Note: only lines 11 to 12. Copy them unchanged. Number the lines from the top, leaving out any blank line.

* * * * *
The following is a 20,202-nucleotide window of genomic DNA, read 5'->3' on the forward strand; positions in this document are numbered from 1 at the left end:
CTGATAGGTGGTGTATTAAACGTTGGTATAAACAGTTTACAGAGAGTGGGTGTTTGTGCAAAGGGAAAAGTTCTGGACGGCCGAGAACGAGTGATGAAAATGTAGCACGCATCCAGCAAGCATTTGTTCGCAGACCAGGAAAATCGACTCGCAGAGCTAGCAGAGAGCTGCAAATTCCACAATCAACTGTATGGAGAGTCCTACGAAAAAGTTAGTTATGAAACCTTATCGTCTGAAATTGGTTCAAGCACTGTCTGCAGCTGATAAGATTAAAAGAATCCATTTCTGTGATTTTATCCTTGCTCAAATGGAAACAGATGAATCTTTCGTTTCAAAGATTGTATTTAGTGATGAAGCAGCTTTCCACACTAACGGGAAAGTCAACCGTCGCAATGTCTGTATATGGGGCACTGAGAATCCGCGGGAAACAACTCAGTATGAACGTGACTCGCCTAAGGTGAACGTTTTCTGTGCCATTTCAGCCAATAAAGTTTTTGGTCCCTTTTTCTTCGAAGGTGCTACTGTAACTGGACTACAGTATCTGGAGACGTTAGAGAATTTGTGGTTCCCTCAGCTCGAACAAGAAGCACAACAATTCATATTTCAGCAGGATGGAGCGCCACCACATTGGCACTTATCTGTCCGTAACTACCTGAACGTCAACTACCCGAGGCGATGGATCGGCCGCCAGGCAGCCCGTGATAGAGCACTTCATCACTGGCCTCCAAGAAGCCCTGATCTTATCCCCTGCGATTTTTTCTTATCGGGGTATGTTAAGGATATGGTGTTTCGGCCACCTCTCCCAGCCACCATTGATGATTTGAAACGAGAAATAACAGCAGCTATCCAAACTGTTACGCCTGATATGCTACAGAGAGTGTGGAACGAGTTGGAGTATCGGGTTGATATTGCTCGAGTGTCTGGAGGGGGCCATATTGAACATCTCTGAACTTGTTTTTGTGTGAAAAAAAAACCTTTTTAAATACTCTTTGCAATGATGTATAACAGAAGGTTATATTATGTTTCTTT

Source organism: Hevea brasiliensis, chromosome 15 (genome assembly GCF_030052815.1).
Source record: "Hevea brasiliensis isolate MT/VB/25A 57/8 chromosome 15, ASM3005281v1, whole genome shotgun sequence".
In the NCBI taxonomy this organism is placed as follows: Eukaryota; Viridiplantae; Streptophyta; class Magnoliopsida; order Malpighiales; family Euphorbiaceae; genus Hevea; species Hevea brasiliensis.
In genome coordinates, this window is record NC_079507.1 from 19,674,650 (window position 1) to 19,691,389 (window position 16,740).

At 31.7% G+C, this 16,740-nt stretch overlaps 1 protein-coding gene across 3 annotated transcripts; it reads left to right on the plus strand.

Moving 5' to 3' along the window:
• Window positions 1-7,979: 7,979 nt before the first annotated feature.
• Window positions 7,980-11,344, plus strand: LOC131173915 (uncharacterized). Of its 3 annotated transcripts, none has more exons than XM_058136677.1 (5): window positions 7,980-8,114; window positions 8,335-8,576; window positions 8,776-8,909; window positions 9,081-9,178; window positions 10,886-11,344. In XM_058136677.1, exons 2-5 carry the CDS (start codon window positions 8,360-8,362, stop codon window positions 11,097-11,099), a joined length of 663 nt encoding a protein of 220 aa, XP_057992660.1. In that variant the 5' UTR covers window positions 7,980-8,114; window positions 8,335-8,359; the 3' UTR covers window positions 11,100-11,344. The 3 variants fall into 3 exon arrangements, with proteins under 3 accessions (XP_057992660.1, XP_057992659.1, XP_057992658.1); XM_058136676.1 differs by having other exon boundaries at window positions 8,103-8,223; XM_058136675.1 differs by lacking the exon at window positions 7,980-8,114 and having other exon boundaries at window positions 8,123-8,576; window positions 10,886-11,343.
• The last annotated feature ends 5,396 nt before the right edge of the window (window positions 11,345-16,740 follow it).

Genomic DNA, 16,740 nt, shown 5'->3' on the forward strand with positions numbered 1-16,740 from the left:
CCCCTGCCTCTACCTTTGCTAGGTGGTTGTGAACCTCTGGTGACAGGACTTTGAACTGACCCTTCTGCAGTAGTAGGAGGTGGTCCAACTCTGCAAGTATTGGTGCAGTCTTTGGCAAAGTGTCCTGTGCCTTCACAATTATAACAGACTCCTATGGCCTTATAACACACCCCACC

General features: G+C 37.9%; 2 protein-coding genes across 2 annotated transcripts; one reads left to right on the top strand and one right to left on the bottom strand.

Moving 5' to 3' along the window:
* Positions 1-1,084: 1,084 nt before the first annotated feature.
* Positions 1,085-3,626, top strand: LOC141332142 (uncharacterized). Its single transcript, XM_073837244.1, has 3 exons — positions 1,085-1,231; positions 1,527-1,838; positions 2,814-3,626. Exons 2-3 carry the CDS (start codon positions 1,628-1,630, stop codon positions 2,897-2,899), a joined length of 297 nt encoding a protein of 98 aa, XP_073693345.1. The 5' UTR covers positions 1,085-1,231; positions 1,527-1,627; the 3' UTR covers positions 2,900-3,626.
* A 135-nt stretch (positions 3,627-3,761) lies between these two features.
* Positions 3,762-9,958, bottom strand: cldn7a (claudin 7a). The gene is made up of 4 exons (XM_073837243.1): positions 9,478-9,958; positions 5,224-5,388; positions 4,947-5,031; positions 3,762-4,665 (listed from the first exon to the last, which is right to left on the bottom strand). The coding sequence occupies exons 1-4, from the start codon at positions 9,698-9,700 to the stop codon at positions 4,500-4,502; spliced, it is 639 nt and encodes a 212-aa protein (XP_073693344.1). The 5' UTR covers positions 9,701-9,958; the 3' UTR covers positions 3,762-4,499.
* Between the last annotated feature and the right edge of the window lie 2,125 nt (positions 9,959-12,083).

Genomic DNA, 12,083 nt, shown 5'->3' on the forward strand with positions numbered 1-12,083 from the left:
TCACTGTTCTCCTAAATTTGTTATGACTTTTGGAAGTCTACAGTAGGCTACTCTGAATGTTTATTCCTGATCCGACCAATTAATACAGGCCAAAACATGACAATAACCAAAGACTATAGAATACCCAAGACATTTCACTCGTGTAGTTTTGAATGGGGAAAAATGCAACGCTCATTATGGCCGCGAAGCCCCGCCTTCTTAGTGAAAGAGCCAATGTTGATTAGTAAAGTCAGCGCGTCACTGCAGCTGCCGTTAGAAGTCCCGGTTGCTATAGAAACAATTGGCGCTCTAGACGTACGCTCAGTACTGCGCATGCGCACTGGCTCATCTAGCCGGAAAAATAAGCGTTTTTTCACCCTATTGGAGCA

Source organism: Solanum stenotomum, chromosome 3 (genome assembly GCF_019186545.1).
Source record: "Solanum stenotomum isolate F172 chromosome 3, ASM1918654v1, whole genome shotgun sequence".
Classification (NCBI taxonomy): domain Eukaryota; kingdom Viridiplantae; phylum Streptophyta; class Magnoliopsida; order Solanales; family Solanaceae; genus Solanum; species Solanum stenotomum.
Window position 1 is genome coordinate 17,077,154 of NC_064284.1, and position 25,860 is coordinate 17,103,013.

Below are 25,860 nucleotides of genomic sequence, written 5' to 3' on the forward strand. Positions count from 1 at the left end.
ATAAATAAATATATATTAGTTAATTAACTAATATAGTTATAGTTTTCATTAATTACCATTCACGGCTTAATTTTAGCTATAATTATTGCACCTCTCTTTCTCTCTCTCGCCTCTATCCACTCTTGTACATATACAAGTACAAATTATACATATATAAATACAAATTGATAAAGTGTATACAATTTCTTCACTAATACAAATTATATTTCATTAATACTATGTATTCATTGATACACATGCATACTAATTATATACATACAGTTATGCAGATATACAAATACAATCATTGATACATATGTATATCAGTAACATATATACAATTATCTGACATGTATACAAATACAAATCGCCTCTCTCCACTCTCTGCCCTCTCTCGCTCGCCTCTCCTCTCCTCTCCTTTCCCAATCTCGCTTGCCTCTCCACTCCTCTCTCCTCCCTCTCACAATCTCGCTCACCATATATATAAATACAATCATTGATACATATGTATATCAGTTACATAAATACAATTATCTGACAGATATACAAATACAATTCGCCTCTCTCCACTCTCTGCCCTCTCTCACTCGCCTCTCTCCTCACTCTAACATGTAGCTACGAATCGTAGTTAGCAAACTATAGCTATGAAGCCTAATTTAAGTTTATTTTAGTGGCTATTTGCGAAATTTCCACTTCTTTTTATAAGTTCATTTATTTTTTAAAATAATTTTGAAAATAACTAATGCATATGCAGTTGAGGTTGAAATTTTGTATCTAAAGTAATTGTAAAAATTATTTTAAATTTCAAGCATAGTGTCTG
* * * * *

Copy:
• The last annotated feature ends 5,396 nt before the right edge of the window (window positions 11,345-16,740 follow it).

Genomic DNA, 16,740 nt, shown 5'->3' on the forward strand with positions numbered 1-16,740 from the left: